07 12 2019 | by Victor Xing | Capital Markets
02 27 2019 | by Victor Xing | Economics
Common catalyst for progressive and conservative populism
12 09 2018 | by Victor Xing | Capital Markets
Kekselias performance review: 1.31% YTD total return
10 14 2018 | by Victor Xing | Capital Markets
Roundabout path in the snap-back of long-term bond yields
09 23 2018 | by Victor Xing | Central Banks
Calm before the storm as quantitative tightening looms
05 20 2018 | by Victor Xing | Central Banks
Alternative narrative on the natural rate of interest
01 07 2018 | by Victor Xing | Capital Markets
Flatter yield curve a symptom of ineffective tightening
12 04 2017 | by Victor Xing | Central Banks
Bond market term premium and wolves of Yellowstone
10 17 2017 | by Victor Xing | Capital Markets
How we learned to stop worrying and love the “fake markets”
09 20 2017 | by Victor Xing | Central Banks
QE’s distributional effects a rising political liability
09 23 2015 | by Victor Xing | Central Banks
What is the Federal Reserve and what does it do?
The Federal Reserve is responsible for formulating and implementing U.S. monetary policyto meet its congressional mandated objectives (a.k.a the dual mandate):
- Price stability (inflation mandate)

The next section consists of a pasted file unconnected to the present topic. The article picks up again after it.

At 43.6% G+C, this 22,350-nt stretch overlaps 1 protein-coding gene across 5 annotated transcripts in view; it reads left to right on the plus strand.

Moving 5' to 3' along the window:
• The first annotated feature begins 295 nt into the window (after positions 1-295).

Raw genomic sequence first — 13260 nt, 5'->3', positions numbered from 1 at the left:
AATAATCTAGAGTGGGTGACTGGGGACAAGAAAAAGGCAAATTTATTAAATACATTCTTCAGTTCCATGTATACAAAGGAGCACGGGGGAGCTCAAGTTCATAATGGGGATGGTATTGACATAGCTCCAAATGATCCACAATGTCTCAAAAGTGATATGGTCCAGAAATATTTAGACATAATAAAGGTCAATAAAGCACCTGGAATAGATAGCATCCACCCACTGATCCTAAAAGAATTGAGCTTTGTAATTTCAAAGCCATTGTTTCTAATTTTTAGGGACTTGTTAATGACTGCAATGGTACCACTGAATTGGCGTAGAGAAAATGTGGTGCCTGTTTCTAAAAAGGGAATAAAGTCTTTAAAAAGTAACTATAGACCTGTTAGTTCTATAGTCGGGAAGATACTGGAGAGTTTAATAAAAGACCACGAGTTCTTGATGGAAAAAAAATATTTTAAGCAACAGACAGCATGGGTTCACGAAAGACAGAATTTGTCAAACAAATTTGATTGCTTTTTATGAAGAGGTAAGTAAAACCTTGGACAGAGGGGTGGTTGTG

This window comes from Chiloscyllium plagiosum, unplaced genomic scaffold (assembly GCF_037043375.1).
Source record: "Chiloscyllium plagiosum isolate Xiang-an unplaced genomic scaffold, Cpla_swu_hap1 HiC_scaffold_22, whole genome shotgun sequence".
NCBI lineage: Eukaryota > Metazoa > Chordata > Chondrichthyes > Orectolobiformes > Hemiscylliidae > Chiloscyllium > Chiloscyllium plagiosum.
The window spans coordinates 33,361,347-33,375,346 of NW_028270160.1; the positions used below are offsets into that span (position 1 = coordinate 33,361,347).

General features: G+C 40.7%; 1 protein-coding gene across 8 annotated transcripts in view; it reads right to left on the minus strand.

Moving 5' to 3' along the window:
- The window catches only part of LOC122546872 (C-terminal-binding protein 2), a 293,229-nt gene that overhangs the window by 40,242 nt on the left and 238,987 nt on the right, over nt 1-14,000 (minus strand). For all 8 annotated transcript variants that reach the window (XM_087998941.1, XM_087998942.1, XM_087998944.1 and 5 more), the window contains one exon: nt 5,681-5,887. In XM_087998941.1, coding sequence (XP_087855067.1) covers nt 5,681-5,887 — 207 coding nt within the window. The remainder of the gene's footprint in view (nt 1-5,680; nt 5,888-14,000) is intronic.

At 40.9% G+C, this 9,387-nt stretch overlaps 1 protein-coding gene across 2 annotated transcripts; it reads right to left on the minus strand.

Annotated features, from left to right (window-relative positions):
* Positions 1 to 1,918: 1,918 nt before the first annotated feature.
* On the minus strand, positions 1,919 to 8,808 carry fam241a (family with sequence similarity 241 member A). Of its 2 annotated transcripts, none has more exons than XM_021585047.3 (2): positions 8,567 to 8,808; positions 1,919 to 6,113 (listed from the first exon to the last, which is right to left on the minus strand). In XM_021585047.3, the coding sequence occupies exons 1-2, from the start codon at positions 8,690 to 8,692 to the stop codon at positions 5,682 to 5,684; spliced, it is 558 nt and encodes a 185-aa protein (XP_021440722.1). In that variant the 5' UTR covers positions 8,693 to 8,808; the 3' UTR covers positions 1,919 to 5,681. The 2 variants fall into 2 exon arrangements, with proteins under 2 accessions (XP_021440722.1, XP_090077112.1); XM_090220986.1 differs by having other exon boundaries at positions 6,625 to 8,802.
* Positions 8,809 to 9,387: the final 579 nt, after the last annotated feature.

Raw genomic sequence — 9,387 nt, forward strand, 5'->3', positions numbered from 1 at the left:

- Maximum employment (employment mandate)
In addition to its monetary objectives, the FED is also tasked with regulatory responsibilities, including (but not limited to) implementing , Dodd-Frank stress tests, and supervising banks and other important financial institutions.
Finally, the FED also provide financial services to domestic and foreign government agencies (for example, New York Fed’s gold custody service), as well as overseeing the .
Many people are familiar with the FED’s monetary policy responsibilities, including the FOMC meetings, Federal Funds Rate decisions, Fed Chair’s press conference, as well as various unconventional policies.
As part of the Federal Reserve System, the 12 regionaljointly implement FED monetary policies set forth by the FOMC.
If you take a closer look at the below sample U.S. banknote, the “B2” on the left indicates that it is issued by the New York Fed (FED 2nd district) and backed by its assets.
Next article09 22 2015 | by Victor Xing | Central Banks